Transitions in construction

Transitions in construction

Whatever you thought, think again.

Certify engineers. Now.

IndustryPosted by Dan Engström Mon, November 28, 2011 14:51:07

When my engineer brother married his physician fiancée, his physician best man spoke at the wedding reception, coining the phrase “The difference between engineers and doctors is that doctors only kill people in ones”.

We don’t want doctors to kill people, so we have a system in place to prevent that. We have certified doctors. Of course we do. The National Board of Health and Welfare is in charge of that. We have certified pilots, courtesy of the Swedish Transport Agency. From the other day, we now also have certified teachers, by the Swedish National Agency for Education. I’m all for that. People that are certified have shown a public authority that they are qualified for a job with responsibility for the safety of others. And like me, you probably have a driver's licence and approve of the need for one.

But Sweden does not have certified engineers. For bridges, houses, chimneys, harbours, towers, stadiums and everything else you can think of, we don’t. The only thing that prevents you from working as a structural engineer is that the insurance company might not want to insure your company if its engineers don’t have the experience for the projects they’re signing off on.

Designed by unchartered engineers. The 19.000 capacity Gamla Ullevi stadium.

We are accepting that the qualifications needed to be a professional engineer are being defined and enforced by proxy – by companies with a different agenda, doing different business. The opportunities and risks inherent in engineering are being measured by the one metric whether insuring this particular company is good business for the insurance company. Unlike in aviation, medicine and teaching, they are not an authority charged with the task of keeping track of the development of the profession and its consequences.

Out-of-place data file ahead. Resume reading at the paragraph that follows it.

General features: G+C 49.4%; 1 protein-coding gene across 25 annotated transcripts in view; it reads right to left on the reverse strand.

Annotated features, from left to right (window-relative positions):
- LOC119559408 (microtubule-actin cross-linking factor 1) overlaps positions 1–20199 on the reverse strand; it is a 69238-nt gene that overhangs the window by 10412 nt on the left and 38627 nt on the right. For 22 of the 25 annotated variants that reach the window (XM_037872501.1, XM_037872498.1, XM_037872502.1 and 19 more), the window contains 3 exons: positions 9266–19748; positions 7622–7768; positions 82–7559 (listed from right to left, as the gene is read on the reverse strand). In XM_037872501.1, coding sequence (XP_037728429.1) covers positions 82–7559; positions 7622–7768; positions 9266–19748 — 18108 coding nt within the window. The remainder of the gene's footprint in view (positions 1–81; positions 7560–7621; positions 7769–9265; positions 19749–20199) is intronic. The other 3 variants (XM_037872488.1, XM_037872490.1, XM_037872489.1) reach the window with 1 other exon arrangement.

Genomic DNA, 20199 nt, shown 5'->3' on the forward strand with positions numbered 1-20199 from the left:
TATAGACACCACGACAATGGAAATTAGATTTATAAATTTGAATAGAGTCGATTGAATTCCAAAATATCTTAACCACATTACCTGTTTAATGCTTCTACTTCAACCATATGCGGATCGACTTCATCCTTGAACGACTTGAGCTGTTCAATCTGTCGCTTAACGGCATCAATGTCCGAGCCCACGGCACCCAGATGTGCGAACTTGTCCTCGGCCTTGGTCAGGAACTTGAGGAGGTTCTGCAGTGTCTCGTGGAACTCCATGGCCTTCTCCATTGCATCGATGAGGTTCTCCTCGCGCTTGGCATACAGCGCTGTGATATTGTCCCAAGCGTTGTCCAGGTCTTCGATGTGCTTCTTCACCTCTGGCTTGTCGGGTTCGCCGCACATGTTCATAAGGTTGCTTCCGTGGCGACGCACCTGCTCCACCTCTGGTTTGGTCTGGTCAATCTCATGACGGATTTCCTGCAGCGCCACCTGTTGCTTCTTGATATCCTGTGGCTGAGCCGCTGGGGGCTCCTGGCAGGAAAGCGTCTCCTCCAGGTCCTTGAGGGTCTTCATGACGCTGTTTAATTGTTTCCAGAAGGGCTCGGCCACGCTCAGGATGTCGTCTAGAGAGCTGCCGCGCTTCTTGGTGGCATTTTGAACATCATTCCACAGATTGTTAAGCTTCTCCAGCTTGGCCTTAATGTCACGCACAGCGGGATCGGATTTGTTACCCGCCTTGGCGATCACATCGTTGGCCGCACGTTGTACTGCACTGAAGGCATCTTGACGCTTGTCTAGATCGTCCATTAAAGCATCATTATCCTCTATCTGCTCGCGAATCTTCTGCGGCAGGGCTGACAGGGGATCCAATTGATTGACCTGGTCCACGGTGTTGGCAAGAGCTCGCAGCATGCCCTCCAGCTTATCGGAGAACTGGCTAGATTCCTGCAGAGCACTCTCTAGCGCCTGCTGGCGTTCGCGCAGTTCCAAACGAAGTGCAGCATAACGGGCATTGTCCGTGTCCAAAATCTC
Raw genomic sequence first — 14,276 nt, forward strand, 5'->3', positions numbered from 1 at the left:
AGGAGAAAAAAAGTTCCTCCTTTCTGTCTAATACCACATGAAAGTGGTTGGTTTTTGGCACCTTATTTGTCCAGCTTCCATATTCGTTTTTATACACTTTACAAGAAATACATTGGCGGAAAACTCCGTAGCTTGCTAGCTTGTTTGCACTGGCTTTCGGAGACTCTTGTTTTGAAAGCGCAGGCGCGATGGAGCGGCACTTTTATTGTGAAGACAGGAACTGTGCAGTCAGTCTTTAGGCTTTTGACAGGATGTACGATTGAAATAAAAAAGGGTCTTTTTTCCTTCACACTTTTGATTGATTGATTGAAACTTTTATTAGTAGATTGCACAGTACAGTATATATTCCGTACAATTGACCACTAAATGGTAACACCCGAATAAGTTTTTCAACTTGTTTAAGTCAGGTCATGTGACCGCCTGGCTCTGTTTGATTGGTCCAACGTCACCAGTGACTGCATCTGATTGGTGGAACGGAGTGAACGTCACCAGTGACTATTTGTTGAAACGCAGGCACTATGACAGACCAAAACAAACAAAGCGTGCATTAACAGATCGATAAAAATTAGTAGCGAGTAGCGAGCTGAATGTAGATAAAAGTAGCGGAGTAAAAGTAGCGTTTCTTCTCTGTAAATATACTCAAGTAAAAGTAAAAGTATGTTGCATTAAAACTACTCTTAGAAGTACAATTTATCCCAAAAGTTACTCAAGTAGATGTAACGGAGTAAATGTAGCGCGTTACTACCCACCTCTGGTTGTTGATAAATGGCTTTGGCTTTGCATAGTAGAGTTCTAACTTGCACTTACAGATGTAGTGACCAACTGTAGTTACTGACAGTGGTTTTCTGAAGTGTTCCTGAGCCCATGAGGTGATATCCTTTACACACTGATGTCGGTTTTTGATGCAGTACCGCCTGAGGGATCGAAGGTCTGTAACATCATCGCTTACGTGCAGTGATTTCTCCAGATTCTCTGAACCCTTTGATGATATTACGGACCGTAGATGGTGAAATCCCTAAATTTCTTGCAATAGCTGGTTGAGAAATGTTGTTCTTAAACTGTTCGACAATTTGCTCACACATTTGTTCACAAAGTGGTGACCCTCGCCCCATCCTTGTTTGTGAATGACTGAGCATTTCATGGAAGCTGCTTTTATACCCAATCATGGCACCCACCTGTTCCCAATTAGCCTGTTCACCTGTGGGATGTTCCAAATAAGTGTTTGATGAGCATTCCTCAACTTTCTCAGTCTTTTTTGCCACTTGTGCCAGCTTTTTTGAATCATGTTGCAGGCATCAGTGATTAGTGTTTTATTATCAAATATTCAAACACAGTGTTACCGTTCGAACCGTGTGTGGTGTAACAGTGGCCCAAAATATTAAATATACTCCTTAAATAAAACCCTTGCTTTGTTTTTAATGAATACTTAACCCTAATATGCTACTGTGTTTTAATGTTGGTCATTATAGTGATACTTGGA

A chartered engineering degree or a certification for engineers in construction would provide us with an opportunity to develop our profession. Like the system we have for certifying architects. When you’re done with your education and have gained sufficient experience, you can be certified by the Swedish Association of Architects. It would make it possible to give the work of the engineer increased influence. It would provide engineering with a clear career path. It would perhaps even prevent some of the many roof failures we’ve seen in Sweden these last two winters.

The system could be developed by clients, contractors, designers, authorities and insurance companies together. Put the system in the hands of a professional organization. The UK has its Institution of Civil Engineers to oversee the chartering of professional engineers. We also have one. We have the Swedish Society of Civil and Structural Engineers, SVR, with a membership of a fourth of all graduated civil and structural engineers in Sweden. If the chartering of engineers is not a main task for SVR, I don’t know what is.

Image: Gamla Ullevi, Flickr Creative Commons, by Jacob Poul Skoubo